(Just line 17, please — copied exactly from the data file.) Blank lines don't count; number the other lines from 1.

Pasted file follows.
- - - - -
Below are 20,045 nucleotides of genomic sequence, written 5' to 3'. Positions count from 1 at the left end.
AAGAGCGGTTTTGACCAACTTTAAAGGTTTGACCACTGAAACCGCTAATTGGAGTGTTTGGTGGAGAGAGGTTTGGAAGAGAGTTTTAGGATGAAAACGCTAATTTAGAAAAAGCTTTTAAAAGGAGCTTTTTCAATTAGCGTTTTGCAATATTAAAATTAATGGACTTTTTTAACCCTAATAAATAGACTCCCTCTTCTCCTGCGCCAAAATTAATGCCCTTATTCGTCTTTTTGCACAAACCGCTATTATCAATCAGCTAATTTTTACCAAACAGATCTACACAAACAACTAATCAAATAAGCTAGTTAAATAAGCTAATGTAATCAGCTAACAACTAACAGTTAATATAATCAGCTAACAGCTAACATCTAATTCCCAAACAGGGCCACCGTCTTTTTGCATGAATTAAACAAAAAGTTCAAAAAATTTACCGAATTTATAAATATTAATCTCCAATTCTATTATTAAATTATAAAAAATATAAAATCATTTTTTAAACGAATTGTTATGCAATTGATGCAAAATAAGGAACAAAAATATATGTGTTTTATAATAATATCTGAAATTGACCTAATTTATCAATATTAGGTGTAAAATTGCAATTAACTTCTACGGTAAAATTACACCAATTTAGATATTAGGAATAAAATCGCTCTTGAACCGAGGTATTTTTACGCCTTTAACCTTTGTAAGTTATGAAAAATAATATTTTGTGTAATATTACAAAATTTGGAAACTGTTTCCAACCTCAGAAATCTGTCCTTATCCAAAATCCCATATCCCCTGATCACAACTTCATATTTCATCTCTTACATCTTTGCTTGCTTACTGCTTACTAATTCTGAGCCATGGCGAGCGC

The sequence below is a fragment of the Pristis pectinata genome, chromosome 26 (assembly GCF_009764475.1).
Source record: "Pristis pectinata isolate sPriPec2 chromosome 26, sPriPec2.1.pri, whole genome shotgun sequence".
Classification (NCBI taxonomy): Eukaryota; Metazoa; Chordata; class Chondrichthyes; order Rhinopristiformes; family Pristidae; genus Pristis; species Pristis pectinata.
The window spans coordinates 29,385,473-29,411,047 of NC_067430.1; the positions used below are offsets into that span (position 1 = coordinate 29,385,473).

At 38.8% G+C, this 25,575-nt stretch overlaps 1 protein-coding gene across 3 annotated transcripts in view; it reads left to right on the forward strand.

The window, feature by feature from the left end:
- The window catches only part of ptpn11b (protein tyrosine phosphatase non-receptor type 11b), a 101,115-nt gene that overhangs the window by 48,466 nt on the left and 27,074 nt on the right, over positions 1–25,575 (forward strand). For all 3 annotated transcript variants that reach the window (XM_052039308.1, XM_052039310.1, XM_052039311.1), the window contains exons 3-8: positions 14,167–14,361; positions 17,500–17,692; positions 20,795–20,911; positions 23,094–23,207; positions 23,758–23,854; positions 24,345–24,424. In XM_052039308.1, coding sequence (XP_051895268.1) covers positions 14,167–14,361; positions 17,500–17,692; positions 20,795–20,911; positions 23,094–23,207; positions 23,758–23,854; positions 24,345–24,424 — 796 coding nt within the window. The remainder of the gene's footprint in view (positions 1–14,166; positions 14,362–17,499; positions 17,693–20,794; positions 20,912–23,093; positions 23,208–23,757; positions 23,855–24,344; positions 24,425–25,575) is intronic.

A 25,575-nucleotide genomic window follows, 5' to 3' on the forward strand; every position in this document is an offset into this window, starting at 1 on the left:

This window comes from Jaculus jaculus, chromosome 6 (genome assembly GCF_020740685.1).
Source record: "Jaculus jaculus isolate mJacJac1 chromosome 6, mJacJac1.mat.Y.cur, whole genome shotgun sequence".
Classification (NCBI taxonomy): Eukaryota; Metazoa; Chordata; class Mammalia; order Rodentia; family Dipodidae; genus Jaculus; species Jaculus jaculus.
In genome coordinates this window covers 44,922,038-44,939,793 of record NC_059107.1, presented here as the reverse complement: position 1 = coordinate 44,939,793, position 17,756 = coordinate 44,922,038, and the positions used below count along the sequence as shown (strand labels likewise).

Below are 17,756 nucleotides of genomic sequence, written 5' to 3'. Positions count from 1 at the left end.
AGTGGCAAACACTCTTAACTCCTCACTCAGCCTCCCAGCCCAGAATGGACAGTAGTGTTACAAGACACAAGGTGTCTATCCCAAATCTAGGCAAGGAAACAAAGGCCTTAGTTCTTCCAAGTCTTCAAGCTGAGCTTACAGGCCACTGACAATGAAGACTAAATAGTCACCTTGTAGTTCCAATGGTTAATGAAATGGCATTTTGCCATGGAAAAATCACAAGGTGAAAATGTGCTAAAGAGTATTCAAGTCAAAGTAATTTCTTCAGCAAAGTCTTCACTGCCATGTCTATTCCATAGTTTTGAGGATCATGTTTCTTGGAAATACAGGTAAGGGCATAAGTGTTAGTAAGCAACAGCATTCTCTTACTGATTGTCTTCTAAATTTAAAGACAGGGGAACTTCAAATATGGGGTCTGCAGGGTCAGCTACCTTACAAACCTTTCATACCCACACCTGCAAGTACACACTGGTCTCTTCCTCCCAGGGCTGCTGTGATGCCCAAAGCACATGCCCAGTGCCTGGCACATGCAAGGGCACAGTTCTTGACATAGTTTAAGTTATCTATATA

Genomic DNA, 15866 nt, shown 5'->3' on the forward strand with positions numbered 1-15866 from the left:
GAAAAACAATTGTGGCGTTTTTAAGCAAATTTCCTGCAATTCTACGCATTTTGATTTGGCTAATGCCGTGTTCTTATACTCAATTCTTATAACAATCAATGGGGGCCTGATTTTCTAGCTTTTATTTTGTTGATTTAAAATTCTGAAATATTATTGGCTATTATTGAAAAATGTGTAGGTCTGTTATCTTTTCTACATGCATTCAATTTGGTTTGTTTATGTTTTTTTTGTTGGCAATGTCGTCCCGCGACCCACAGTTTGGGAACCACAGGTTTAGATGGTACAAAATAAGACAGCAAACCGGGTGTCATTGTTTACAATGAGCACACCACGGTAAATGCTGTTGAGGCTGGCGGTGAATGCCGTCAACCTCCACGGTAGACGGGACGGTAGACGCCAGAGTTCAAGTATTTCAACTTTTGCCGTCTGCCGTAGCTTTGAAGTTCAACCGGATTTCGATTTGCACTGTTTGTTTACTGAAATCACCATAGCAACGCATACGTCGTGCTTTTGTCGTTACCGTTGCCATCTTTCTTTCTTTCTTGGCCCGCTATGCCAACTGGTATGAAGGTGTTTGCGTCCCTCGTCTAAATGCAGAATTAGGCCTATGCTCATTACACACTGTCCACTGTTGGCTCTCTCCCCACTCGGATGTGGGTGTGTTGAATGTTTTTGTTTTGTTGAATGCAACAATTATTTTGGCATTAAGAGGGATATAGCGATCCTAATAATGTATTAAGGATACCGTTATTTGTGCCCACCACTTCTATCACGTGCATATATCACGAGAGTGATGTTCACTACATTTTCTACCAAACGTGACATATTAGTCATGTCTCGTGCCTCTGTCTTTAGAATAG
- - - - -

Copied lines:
Genomic DNA, 15866 nt, shown 5'->3' on the forward strand with positions numbered 1-15866 from the left: